Todor tells you about the different flavors of PM at Microsoft

*Note: This is a guest article by Todor Batchvarov for the Spotlight on MACH series. The writing is entirely his own. No edits, other than formatting, have been made.

You are about to make one of the most important decisions in your life. Choose a career. You are few months from graduation or a few years, you are visiting career fair at school and wondering what to do and where to make best use of your talents. That’s when it hits you… that advanced thermodynamic analysis with super power injection will be completely useless as there is no company that has an opening under “Super Thermodynamic Analyst.” You then start to wonder…well…what do I want to do? After taking a look at your options for either an internship or full-time position you see that there are plenty of positions that make use of the skill-set you develop in college and are not directly related to what you do, or sometimes it’s even hidden in the position and you don’t find out until you have asked the right questions or experience it for yourself.

Me, for instance, I have a degree in Computer Engineering…I’m the hardware guy… after figuring out I wanted to work for Microsoft, I started looking at positions, and of course… there are not many for Hardware. But I heard about this PM role. I said, well…what is a PM and what does one do? Is it someone who works the night shift or what? Well, a PM (which stands for Program Manager) is pretty much like Vanilla ice cream. What I mean by that is that most people like it, it’s key to some awesome food, and you can combine with pretty much anything—almonds, chocolate chips, sprinkles or any kind of topping. How does this play out for a PM? Well, I found out that at Microsoft a Program Manager can have different flavors, you can have a Feature PM, Customer PM, Technical PM, Security PM, Operations PM, just a PM, Portfolio PM and many more.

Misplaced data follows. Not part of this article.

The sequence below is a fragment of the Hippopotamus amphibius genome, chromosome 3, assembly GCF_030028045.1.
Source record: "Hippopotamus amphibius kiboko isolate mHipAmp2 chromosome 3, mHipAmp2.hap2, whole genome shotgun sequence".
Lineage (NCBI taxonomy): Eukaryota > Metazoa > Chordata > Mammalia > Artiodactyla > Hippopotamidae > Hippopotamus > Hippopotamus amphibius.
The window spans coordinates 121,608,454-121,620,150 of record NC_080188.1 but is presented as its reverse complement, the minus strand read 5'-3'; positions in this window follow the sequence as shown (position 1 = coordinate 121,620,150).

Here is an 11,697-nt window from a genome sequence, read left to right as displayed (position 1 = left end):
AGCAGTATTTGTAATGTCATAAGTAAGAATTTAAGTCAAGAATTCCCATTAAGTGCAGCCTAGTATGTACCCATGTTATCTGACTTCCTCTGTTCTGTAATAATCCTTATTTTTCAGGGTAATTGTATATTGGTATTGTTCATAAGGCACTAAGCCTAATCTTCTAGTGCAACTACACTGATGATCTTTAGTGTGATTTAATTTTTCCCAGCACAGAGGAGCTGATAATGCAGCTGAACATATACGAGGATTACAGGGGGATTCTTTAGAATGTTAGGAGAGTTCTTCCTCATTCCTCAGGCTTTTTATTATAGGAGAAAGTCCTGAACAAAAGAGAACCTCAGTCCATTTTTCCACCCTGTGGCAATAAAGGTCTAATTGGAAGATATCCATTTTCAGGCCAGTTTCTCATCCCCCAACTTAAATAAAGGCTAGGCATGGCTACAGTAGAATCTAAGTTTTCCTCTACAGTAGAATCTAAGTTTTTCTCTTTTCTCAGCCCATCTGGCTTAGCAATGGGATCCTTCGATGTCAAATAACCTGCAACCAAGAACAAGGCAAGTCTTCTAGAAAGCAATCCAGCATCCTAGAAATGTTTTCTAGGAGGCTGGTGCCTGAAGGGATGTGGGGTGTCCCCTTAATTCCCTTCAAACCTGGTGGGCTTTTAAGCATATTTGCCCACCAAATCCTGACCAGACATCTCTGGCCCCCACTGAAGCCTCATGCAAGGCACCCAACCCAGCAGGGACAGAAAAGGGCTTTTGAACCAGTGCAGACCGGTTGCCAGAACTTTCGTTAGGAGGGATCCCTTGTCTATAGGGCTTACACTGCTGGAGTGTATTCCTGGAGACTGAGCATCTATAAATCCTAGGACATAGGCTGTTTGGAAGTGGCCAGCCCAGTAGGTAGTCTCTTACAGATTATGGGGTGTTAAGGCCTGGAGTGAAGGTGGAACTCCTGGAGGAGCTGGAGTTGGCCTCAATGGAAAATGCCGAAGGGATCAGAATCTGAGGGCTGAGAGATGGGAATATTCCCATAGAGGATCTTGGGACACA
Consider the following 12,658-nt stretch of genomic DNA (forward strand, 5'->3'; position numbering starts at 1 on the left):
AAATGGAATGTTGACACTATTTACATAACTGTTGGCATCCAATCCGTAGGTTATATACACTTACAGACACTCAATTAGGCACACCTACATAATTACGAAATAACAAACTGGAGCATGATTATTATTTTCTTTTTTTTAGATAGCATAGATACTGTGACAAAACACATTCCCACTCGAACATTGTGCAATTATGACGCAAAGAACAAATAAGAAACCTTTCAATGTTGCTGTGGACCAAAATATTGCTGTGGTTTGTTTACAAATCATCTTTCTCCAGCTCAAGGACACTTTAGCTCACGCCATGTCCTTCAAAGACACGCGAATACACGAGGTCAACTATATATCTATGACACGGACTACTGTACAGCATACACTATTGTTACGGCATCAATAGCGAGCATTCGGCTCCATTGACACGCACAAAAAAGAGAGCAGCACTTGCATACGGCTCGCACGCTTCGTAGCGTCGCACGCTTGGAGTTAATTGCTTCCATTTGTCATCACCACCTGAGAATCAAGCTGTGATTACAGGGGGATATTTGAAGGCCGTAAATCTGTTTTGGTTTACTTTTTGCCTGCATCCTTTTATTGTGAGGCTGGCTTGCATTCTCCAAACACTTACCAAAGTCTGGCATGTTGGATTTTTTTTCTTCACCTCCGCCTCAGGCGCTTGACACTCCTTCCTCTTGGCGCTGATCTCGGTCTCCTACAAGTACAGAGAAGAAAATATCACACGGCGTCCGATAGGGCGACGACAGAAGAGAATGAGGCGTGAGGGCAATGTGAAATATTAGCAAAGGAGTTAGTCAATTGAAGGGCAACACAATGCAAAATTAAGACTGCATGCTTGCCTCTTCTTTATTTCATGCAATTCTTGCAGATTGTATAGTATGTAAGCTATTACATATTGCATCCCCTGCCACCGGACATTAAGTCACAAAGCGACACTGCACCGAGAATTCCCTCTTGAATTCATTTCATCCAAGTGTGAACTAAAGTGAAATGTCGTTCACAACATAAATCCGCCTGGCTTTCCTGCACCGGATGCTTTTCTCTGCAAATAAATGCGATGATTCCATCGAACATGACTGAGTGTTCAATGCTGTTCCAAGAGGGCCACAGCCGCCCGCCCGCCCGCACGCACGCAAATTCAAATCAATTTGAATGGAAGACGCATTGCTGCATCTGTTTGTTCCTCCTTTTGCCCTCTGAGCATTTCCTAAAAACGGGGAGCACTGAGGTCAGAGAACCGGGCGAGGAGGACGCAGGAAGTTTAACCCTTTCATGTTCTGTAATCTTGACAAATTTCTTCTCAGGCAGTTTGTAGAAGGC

The name gives you an idea on what the PM focuses on but the responsibility of the role lies on your entire skill set. Some of the skills you need for the job include great communications skills, technical knowledge, business acumen, user centric design skills, open mindset to consider every possible scenario, engineering analysis, confidence, comfortable to work with ambiguity and of course passion and deep understanding of technology. You will be required to manage resources, not necessarily a team, as all developers and testers are your peers; but you guide them through the development lifecycle. As PM you manage the product, feature, process, engagement, or sale end-to-end. You have to make sure that all the parties are in agreement and talking to each other and everything gets delivered on time and as expected. That is one of the main responsibilities of the PM. At some point you become the face of the project you are driving, so understanding its nuts and bolts, being able to go into the code, or security review; customer request or hardware design is of most importance. Sometimes you will find yourself defending your feature as you need to make a case and defend why it is the most important part of the program that you are building; and of course, you need to make the decisions thinking on your audience. Being quick on your feet and presenting to tough audiences is also something that is likely to happen.


Reading all of the above, you are probably wondering, why should I take a PM role? Well, if you are in that weird spot where you have a great skill set but still want to talk to your customers and not just code-off, or maybe you feel comfortable driving towards project execution or have aims to being a People Manager, this is the place to start. In some cases, such as the Technical PM, you a find a perfect balance of still being technical but interface with people on a daily basis and continue gathering their requirements; this is the pretty much roll up your sleeves and dig in kind of role. In my time with Microsoft I’ve had about 4 different PM roles and I have learned a lot of different things and applied my knowledge in different ways. When I started working as a PM I wasn’t sure on what to expect, but now I know that there much more to consider during product development than just the code itself. There are many variables and you always need, as a PM, to be that voice on the back of everyone’s head and remind them of different aspects that might come along.

Having said all that, this is one position that really varies from team to team at Microsoft or any other corporation. The skills you acquire during college will be used, tested, and enhanced. So definitely keep this in mind when you are thinking about what you do with your career and remember that being a technical person does not necessarily confine you to a limited set of positions; there is a whole palette of flavors to choose from.

-Todor Batchvarov